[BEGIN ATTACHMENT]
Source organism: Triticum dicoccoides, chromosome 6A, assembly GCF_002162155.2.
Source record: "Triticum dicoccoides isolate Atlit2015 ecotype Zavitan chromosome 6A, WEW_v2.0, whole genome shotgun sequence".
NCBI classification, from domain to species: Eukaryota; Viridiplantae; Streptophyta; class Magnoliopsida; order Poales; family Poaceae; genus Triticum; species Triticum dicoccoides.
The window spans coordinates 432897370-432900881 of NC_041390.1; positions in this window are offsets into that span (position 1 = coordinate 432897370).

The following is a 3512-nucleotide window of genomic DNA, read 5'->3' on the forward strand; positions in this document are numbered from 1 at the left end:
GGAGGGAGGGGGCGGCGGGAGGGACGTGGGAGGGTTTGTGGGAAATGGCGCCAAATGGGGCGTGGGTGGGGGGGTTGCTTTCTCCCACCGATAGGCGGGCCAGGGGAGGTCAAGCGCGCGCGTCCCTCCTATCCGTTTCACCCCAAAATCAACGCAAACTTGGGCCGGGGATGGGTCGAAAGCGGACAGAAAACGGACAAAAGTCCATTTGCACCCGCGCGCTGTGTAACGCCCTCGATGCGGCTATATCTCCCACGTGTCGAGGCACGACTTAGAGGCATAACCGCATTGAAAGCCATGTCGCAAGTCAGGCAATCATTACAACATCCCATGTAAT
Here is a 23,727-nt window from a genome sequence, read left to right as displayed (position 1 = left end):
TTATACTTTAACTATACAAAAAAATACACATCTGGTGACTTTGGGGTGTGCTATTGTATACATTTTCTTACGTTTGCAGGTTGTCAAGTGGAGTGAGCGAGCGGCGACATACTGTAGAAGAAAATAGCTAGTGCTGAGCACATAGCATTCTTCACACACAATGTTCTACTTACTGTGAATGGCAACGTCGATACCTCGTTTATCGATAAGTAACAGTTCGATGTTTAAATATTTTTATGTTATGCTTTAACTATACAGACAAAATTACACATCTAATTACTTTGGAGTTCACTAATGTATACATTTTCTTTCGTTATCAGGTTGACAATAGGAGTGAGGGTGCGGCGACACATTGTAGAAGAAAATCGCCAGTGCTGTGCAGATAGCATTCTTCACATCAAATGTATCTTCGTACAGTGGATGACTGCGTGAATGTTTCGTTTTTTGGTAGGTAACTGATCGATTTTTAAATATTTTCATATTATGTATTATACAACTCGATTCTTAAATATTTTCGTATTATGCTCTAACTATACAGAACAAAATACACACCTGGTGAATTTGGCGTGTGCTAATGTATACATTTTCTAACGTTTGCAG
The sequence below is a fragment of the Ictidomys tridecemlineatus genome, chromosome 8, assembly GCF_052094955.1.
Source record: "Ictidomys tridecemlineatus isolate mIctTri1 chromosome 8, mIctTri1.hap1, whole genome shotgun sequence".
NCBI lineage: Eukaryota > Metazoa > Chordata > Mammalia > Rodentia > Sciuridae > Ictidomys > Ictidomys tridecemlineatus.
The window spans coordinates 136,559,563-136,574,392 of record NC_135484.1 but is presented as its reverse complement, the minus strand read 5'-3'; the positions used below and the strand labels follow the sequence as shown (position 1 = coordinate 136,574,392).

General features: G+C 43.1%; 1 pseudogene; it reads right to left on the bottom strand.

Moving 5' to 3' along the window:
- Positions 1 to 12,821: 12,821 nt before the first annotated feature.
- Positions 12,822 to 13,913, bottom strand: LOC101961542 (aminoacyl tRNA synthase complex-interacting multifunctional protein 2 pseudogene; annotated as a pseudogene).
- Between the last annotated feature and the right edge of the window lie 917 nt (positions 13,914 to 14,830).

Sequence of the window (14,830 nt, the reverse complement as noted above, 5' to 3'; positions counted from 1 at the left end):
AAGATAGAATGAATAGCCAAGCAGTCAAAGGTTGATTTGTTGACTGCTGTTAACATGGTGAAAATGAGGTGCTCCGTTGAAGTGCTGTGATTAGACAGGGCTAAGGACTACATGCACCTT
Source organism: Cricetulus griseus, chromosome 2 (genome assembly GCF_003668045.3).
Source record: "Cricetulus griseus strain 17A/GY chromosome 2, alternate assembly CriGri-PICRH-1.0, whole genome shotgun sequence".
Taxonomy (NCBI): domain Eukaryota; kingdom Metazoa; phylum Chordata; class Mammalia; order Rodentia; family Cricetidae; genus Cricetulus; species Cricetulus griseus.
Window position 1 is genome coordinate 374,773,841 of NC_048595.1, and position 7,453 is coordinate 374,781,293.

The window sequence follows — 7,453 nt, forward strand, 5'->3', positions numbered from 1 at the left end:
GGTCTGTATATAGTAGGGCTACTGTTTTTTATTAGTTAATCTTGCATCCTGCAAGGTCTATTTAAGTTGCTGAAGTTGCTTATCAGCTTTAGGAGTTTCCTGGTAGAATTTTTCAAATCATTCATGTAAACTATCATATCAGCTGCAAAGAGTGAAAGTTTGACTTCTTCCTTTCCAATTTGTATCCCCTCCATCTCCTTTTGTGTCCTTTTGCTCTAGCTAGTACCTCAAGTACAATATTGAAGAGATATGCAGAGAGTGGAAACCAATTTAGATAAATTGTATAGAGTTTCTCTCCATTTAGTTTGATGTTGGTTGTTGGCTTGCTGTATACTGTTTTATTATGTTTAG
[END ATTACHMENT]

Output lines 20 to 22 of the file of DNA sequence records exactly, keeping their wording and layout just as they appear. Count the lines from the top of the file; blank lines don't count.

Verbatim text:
Source organism: Cricetulus griseus, chromosome 2 (genome assembly GCF_003668045.3).
Source record: "Cricetulus griseus strain 17A/GY chromosome 2, alternate assembly CriGri-PICRH-1.0, whole genome shotgun sequence".
Taxonomy (NCBI): domain Eukaryota; kingdom Metazoa; phylum Chordata; class Mammalia; order Rodentia; family Cricetidae; genus Cricetulus; species Cricetulus griseus.